Kloepfel v. Bokor

149 Wn. 2d 192 (2003)

From our private database of 45,900+ case briefs, written and edited by humans—never with AI.

Kloepfel v. Bokor

Washington Supreme Court
149 Wn. 2d 192 (2003)

  • Written by Haley Gintis, JD

Facts

In 1994, Joseph Bokor (defendant) and Judy Kloepfel (plaintiff) began living together. In 1997, Kloepfel moved out of the home and obtained a restraining order against Bokor. The restraining order provided that Bokor was forbidden from calling Kloepfel, threatening Kloepfel, or visiting Kloepfel’s home or work. Bokor frequently violated the order. Between August 1997 and October 2000, Bokor called Kloepfel around 740 times. Bokor also called the men that he believed were romantically involved with Kloepfel. During this time, Bokor threatened to kill Kloepfel and at least one man she had dated. Kloepfel began avoiding her home to evade Bokor. Kloepfel’s boss was forced to make arrangements to keep Kloepfel protected while at work. In January 1998 and March 1999, Bokor was convicted of a harassment, domestic-violence misdemeanor. In September 1999, Bokor was convicted of felony stalking. Following Bokor’s convictions, Kloepfel filed a cause of action against Bokor. Kloepfel claimed that Bokor had committed various torts against her, including the intentional infliction of emotional distress. The trial court found that Bokor had committed the intentional infliction of emotional distress and awarded Kloepfel $60,256. Bokor appealed on the ground that the evidence Kloepfel introduced was insufficient. Bokor argued that Kloepfel should have been required to produce objective symptomology evidence that she suffered severe emotional distress. The court of appeals rejected Bokor’s argument and affirmed the trial court. The matter was appealed to the Washington Supreme Court.

Rule of Law

Issue

Holding and Reasoning (Sanders, J.)

What to do next…

  1. Unlock this case brief with a free (no-commitment) trial membership of Quimbee.

    You’ll be in good company: Quimbee is one of the most widely used and trusted sites for law students, serving more than 741,000 law students since 2011. Some law schools—such as Yale, Berkeley, and Northwestern—even subscribe directly to Quimbee for all their law students.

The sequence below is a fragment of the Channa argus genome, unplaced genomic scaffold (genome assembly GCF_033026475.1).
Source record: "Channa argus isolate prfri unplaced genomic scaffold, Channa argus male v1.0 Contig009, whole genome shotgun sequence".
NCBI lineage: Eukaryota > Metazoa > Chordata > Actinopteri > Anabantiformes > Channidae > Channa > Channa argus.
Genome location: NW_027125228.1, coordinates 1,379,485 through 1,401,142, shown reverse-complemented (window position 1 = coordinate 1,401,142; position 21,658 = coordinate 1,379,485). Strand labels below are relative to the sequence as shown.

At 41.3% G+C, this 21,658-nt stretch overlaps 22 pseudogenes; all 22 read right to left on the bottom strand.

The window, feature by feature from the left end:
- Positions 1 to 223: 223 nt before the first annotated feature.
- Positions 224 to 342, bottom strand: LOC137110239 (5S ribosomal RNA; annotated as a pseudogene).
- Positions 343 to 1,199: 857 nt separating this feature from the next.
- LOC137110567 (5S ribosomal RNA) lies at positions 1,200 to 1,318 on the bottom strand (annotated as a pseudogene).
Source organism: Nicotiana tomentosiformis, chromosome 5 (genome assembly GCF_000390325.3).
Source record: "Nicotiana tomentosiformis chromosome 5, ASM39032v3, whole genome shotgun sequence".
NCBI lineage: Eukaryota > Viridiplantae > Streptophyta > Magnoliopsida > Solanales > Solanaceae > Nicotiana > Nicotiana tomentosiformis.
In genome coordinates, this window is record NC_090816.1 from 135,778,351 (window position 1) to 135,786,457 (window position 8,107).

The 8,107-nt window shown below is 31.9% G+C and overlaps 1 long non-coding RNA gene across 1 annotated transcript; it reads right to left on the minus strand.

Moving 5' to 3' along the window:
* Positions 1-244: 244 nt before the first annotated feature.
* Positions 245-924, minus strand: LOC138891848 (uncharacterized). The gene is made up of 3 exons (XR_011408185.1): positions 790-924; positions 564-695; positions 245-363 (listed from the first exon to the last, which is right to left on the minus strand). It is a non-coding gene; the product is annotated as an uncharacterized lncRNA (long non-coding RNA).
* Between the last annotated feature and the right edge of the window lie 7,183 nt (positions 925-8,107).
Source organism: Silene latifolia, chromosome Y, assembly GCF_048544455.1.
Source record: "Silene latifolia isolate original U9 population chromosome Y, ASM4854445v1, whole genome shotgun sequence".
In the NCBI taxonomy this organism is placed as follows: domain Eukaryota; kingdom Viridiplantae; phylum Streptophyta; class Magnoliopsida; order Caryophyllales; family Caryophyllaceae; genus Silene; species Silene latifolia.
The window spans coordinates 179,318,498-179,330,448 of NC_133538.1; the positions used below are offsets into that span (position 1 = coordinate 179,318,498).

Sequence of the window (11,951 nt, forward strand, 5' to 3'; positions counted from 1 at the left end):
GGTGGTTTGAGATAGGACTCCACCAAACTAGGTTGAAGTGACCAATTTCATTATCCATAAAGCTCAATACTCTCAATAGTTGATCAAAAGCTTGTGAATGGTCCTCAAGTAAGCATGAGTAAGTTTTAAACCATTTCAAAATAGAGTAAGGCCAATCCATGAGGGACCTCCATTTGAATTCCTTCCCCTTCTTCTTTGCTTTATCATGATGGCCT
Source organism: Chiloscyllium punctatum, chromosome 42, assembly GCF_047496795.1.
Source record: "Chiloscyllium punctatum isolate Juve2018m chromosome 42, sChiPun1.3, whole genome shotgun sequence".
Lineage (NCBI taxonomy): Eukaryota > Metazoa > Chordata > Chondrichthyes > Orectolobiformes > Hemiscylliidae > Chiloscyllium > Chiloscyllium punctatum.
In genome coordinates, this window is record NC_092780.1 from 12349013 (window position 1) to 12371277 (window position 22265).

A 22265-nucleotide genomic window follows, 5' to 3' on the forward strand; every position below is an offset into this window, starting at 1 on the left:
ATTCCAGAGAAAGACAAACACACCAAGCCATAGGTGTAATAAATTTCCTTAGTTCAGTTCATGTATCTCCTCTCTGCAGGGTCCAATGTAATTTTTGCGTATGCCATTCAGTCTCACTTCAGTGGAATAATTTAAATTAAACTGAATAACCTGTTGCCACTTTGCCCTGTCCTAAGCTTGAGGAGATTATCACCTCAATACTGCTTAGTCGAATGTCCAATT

Unlock this case briefRead our student testimonials
  2. Learn more about Quimbee’s unique (and proven) approach to achieving great grades at law school.

    Quimbee is a company hell-bent on one thing: helping you get an “A” in every course you take in law school, so you can graduate at the top of your class and get a high-paying law job. We’re not just a study aid for law students; we’re the study aid for law students.

    Learn about our approachRead more about Quimbee

Here's why 741,000 law students have relied on our case briefs:

  • Written by law professors and practitioners, not other law students. 45,900 briefs, keyed to 984 casebooks. Top-notch customer support.
  • The right amount of information, includes the facts, issues, rule of law, holding and reasoning, and any concurrences and dissents.
  • Access in your classes, works on your mobile and tablet. Massive library of related video lessons and high quality multiple-choice questions.
  • Easy to use, uniform format for every case brief. Written in plain English, not in legalese. Our briefs summarize and simplify; they don’t just repeat the court’s language.

Access this case brief for FREE

With a 7-day free trial membership
Here's why 741,000 law students have relied on our case briefs:
  • Reliable - written by law professors and practitioners, not other law students
  • The right length and amount of information - includes the facts, issue, rule of law, holding and reasoning, and any concurrences and dissents
  • Access in your class - works on your mobile and tablet
  • 45,900 briefs - keyed to 984 casebooks
  • Uniform format for every case brief
  • Written in plain English - not in legalese and not just repeating the court's language
  • Massive library of related video lessons - and practice questions
  • Top-notch customer support

Access this case brief for FREE

With a 7-day free trial membership